In Matthew 6:25-30, Jesus tells his disciples not to worry about how they will find clothes, how they will eat, or even where they will sleep. Because the Lord provided even the creations of the earth, the birds and the trees. So, how would He not provide for us?

 It’s hard. We know how this world works. Nothing is free. To put food in your mouth, you need money. To put clothes on your back, you need money. To put a roof over your head, you need money. The world revolves around money. To live, you need money. But how many of us know the life we live here on earth isn’t the real life? How many of us know that true (eternal) life is in Heaven?

 However much we accumulate here on earth… whatever life we create here on earth will not last (1 Timothy 6:7). In the end, none of that even matters (Luke 12:15). It’s not about the life we live here. It’s about the life we’re promised to live in the Kingdom (1 Timothy 6:19). So, Jesus encouraged us to store up treasures for ourselves in Heaven. However much we accumulate there will last (Matthew 6:20).

 We serve a supernatural, Mighty God, who takes care of His children. We just have to seek Him first. And when we seek Him first, He will more than provide for our needs (Matthew 6:31-33). And He will give us entry into His Kingdom.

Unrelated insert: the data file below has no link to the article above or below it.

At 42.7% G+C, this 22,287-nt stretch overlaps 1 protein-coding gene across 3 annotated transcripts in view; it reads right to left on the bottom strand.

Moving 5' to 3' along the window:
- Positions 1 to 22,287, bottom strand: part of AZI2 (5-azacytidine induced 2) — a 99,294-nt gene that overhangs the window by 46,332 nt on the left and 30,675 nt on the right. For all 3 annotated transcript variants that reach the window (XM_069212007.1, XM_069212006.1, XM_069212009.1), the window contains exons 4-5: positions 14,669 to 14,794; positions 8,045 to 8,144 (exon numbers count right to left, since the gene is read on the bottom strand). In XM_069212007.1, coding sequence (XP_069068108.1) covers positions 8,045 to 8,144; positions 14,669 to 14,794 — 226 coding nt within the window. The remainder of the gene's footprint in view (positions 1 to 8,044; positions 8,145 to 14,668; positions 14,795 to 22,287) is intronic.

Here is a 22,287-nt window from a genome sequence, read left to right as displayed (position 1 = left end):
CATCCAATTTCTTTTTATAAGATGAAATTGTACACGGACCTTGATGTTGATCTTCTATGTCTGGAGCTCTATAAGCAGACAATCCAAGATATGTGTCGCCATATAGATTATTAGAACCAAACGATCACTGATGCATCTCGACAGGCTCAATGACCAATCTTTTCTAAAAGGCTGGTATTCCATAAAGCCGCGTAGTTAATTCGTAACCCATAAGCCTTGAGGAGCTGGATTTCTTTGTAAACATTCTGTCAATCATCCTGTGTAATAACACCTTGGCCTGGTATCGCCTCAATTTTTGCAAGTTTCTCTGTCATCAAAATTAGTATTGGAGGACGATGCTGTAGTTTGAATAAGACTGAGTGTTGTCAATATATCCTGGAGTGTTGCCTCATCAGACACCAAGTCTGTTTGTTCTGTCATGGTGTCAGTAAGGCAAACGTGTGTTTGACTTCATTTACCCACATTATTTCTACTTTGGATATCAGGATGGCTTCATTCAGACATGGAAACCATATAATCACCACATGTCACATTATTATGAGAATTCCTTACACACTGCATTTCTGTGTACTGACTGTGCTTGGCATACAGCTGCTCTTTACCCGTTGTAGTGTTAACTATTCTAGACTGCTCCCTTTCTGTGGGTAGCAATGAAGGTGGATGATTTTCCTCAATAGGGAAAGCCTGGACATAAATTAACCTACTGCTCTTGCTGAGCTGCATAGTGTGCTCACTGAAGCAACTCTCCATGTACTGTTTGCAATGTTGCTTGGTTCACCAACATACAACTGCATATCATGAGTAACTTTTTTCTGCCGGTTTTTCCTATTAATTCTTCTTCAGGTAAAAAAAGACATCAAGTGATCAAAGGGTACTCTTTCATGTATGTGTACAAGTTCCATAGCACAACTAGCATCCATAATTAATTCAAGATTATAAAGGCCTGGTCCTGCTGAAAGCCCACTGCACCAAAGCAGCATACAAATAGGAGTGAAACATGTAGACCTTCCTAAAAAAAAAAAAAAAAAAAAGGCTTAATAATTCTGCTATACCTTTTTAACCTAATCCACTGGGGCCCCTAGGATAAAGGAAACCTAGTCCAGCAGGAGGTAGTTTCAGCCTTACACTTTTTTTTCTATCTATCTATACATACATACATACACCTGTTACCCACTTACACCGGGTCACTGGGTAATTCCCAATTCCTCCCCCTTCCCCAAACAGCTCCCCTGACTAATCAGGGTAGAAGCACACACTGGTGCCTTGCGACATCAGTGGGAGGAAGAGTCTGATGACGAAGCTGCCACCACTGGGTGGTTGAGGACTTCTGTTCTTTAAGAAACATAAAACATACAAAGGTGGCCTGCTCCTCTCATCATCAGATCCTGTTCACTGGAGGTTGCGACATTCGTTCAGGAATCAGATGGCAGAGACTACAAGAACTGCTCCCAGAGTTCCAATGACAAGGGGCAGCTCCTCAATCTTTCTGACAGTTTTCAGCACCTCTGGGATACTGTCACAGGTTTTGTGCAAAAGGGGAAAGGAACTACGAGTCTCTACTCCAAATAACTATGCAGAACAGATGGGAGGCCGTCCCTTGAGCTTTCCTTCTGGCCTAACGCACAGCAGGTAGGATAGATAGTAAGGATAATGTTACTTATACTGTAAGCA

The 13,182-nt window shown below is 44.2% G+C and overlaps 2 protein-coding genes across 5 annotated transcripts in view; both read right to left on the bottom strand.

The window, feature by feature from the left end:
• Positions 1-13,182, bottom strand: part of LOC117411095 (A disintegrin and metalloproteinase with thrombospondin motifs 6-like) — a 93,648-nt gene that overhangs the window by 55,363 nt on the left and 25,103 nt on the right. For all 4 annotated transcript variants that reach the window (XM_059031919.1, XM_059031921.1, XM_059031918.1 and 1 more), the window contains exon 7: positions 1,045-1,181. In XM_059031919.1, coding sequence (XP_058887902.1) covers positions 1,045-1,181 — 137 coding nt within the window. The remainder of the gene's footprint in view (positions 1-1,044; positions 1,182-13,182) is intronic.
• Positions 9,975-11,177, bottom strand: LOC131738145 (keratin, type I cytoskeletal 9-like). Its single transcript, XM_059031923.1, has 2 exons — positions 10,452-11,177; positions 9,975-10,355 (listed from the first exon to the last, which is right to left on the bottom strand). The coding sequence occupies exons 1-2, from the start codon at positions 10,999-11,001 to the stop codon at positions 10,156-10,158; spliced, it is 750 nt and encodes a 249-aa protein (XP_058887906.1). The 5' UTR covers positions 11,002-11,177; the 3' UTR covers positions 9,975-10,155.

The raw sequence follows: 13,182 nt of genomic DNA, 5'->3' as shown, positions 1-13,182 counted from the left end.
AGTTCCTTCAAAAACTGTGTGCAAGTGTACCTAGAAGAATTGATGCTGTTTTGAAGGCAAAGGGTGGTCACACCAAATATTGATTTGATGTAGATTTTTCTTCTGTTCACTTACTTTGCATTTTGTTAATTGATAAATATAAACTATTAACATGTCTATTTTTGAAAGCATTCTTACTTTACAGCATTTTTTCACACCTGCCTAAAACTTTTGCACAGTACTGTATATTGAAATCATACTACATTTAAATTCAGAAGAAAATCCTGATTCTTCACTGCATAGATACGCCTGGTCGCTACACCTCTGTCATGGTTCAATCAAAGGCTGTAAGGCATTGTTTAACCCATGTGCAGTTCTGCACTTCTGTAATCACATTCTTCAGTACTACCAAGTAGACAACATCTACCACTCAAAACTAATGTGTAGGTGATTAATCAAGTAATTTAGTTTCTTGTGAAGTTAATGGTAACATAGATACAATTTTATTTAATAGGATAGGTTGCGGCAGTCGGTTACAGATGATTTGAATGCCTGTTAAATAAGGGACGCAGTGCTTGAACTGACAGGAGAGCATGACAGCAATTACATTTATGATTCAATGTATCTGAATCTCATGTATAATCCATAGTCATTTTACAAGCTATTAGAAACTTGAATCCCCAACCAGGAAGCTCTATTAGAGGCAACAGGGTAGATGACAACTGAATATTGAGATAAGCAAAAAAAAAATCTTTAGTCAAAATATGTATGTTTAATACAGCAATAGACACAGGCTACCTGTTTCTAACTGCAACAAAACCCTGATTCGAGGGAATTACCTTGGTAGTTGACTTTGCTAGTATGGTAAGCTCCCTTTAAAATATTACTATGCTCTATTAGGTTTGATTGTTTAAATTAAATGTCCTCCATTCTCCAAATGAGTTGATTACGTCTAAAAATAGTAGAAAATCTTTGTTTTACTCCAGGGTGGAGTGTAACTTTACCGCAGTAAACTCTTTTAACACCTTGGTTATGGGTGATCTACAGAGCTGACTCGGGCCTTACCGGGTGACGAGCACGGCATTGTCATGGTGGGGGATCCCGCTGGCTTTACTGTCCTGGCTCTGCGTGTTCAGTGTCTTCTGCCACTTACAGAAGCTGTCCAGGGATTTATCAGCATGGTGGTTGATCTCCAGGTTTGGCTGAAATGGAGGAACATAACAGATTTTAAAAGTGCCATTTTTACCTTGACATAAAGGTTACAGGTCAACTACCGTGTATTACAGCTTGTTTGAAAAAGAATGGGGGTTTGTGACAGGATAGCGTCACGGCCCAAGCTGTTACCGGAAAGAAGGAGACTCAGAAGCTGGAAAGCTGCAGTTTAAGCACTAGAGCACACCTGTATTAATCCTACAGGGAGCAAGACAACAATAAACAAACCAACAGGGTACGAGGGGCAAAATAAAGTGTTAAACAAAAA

Yes. Let’s practice wisdom with investing (Proverbs 24:3-4; 31:10, 16; Ecclesiastes 5:13-14). Yes. Let’s be diligent (Proverbs 21:5), knowing the state of our finances (Proverbs 27:23-27) and careful not to put all our eggs in one basket (Ecclesiastes 11:2). Yes. Let’s be intentional, making sure we are multiplying what we’re given to start off with (Matthew 25:14-28; Luke 19:12-24). And yes. Let’s remember that being able to provide for our families is our responsibility (1 Timothy 5:8). But let’s not forget what’s truly important: community, generosity and love.